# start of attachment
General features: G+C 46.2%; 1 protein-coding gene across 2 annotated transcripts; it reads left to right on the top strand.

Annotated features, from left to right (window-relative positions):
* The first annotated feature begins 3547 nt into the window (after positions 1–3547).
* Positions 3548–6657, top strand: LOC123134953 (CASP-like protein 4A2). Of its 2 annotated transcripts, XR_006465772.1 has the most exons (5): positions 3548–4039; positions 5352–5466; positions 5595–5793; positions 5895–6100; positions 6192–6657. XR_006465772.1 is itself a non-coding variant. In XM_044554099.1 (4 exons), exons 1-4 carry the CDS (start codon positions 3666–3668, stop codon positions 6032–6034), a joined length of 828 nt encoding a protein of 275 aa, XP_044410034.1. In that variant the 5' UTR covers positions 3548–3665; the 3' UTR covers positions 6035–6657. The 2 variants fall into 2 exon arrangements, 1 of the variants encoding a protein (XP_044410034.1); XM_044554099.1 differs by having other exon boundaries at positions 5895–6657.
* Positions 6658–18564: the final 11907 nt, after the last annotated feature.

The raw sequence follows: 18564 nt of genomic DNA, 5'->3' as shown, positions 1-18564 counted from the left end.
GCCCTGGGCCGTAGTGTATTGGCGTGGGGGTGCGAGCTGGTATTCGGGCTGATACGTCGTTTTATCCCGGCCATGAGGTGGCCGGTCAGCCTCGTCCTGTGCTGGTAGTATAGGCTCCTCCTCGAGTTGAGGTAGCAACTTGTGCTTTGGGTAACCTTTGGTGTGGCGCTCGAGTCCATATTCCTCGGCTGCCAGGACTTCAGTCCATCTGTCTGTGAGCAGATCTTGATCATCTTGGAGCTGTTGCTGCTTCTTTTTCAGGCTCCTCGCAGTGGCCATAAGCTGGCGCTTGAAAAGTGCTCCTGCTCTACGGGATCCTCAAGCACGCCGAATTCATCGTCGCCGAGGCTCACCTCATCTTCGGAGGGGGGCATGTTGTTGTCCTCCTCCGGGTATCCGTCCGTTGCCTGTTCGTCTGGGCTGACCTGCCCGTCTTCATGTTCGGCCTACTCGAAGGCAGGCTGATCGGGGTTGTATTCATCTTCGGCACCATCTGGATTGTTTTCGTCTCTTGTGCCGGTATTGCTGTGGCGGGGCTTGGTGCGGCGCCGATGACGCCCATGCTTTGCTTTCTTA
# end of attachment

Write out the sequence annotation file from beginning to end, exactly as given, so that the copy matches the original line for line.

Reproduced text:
General features: G+C 46.2%; 1 protein-coding gene across 2 annotated transcripts; it reads left to right on the top strand.

Annotated features, from left to right (window-relative positions):
* The first annotated feature begins 3547 nt into the window (after positions 1–3547).
* Positions 3548–6657, top strand: LOC123134953 (CASP-like protein 4A2). Of its 2 annotated transcripts, XR_006465772.1 has the most exons (5): positions 3548–4039; positions 5352–5466; positions 5595–5793; positions 5895–6100; positions 6192–6657. XR_006465772.1 is itself a non-coding variant. In XM_044554099.1 (4 exons), exons 1-4 carry the CDS (start codon positions 3666–3668, stop codon positions 6032–6034), a joined length of 828 nt encoding a protein of 275 aa, XP_044410034.1. In that variant the 5' UTR covers positions 3548–3665; the 3' UTR covers positions 6035–6657. The 2 variants fall into 2 exon arrangements, 1 of the variants encoding a protein (XP_044410034.1); XM_044554099.1 differs by having other exon boundaries at positions 5895–6657.
* Positions 6658–18564: the final 11907 nt, after the last annotated feature.

The raw sequence follows: 18564 nt of genomic DNA, 5'->3' as shown, positions 1-18564 counted from the left end.
GCCCTGGGCCGTAGTGTATTGGCGTGGGGGTGCGAGCTGGTATTCGGGCTGATACGTCGTTTTATCCCGGCCATGAGGTGGCCGGTCAGCCTCGTCCTGTGCTGGTAGTATAGGCTCCTCCTCGAGTTGAGGTAGCAACTTGTGCTTTGGGTAACCTTTGGTGTGGCGCTCGAGTCCATATTCCTCGGCTGCCAGGACTTCAGTCCATCTGTCTGTGAGCAGATCTTGATCATCTTGGAGCTGTTGCTGCTTCTTTTTCAGGCTCCTCGCAGTGGCCATAAGCTGGCGCTTGAAAAGTGCTCCTGCTCTACGGGATCCTCAAGCACGCCGAATTCATCGTCGCCGAGGCTCACCTCATCTTCGGAGGGGGGCATGTTGTTGTCCTCCTCCGGGTATCCGTCCGTTGCCTGTTCGTCTGGGCTGACCTGCCCGTCTTCATGTTCGGCCTACTCGAAGGCAGGCTGATCGGGGTTGTATTCATCTTCGGCACCATCTGGATTGTTTTCGTCTCTTGTGCCGGTATTGCTGTGGCGGGGCTTGGTGCGGCGCCGATGACGCCCATGCTTTGCTTTCTTA